BOLT, AN AP2/ERF TRANSCRIPTION FACTOR, REGULATES ABIOTIC STRESS AND DEFENSE RESPONSES IN ARABIODPSIS THALIANA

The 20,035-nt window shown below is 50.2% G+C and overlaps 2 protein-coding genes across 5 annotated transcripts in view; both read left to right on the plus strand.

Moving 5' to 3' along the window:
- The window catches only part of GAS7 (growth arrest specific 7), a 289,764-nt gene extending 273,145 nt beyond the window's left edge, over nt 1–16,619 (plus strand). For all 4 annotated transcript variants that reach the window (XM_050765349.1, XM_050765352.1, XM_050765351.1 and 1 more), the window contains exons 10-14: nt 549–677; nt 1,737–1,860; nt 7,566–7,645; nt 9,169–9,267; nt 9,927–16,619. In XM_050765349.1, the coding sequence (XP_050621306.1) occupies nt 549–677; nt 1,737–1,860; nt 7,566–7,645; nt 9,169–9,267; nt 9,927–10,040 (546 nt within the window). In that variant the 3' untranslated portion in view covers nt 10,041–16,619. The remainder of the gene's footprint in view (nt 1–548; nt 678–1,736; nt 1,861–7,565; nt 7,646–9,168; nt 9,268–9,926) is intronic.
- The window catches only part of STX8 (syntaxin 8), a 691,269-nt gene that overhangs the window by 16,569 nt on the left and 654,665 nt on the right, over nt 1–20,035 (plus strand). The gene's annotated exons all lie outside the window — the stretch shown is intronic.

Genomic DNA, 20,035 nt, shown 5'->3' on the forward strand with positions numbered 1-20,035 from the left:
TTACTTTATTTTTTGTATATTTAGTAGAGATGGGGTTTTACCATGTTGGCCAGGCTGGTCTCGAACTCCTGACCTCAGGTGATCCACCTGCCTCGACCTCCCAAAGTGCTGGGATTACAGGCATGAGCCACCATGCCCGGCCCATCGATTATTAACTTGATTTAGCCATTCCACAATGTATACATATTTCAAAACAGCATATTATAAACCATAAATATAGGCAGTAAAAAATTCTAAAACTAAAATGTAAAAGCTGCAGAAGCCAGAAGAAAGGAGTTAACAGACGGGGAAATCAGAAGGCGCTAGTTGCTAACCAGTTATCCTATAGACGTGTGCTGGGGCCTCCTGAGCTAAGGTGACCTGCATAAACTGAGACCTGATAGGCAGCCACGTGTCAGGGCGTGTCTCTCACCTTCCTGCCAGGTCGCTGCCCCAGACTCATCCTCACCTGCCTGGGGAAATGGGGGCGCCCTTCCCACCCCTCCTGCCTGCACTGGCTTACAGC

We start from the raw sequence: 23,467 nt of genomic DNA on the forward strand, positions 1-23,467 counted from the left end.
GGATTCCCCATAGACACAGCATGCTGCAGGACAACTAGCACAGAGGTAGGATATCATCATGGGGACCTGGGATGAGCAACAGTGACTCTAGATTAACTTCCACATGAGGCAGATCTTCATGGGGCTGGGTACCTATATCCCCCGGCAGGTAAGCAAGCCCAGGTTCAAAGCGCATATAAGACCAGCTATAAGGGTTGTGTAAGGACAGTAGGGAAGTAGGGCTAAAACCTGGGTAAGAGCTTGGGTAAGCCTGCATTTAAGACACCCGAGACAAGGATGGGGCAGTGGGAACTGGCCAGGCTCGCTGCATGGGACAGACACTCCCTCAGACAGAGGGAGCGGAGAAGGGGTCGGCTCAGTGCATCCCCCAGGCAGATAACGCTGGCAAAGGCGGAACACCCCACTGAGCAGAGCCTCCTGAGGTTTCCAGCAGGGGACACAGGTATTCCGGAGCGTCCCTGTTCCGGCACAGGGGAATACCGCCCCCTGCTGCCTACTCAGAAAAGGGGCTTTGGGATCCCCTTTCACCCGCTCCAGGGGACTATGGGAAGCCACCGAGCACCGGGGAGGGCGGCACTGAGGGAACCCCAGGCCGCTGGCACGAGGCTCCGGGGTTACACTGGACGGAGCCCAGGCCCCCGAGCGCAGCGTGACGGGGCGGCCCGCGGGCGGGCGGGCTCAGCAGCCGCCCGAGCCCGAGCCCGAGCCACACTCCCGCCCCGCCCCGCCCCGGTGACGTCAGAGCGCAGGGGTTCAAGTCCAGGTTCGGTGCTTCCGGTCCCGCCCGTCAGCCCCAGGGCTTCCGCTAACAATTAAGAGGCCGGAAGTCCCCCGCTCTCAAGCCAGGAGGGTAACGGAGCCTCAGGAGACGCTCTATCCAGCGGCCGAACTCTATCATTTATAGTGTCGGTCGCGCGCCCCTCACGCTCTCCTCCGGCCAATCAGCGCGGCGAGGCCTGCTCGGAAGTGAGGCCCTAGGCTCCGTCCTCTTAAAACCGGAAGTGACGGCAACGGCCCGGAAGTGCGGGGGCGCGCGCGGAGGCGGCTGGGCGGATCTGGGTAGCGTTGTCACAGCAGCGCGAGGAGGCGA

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Biotic and abiotic stresses negatively affect plant growth and development, hence decrease productivity. Many AP2/ERF family transcription factors in plants have important roles in stress response signaling although most have not yet been studied. Here I show that expression of an Arabidopsis thaliana AP2/ERF family member, which I call BOLT, is regulated by a MAPK pathway that includes MEKK1, MKK1, MKK2, and MPK4, and has roles in both biotic and abiotic stress response as well influencing growth and development. In this thesis, I examined BOLT’s gene expression pattern and protein localization, using GUS and YFP reporter genes respectively, measured its expression in response to biotic and abiotic stress and plant hormones using RT-qPCR, examined phenotypes by generating overexpressing and RNAi lines, and analyzed its effect on downstream gene expression using a microarray at time points after inducing BOLT expression. I found that BOLT is expressed in various plant tissues and the protein localizes to nuclear bodies as demonstrated in onion epidermal cells. Knockdown (RNAi) plants exhibit greater drought tolerance and are larger than wild type under low light conditions, while the overexpressors exhibit a dramatic early flowering phenotype and are small and weak under low light. Gene expression analysis suggests BOLT regulates genes involved in photosynthesis, hormone biosynthesis and signaling, and defense, many of which are also regulated in the MAPK pathway. Increased BOLT expression downregulates two discreet systems, cyclic electron flow and glycine cleavage, components of photosynthesis and photorespiration, respectively, which are two systems that are important under low light conditions. Taking these results together, I conclude that BOLT functions downstream of a stress responsive MAPK pathway and regulates a variety of growth- and stress-related genes necessary to balance growth and defense in response to biotic or abiotic stresses, or low light conditions.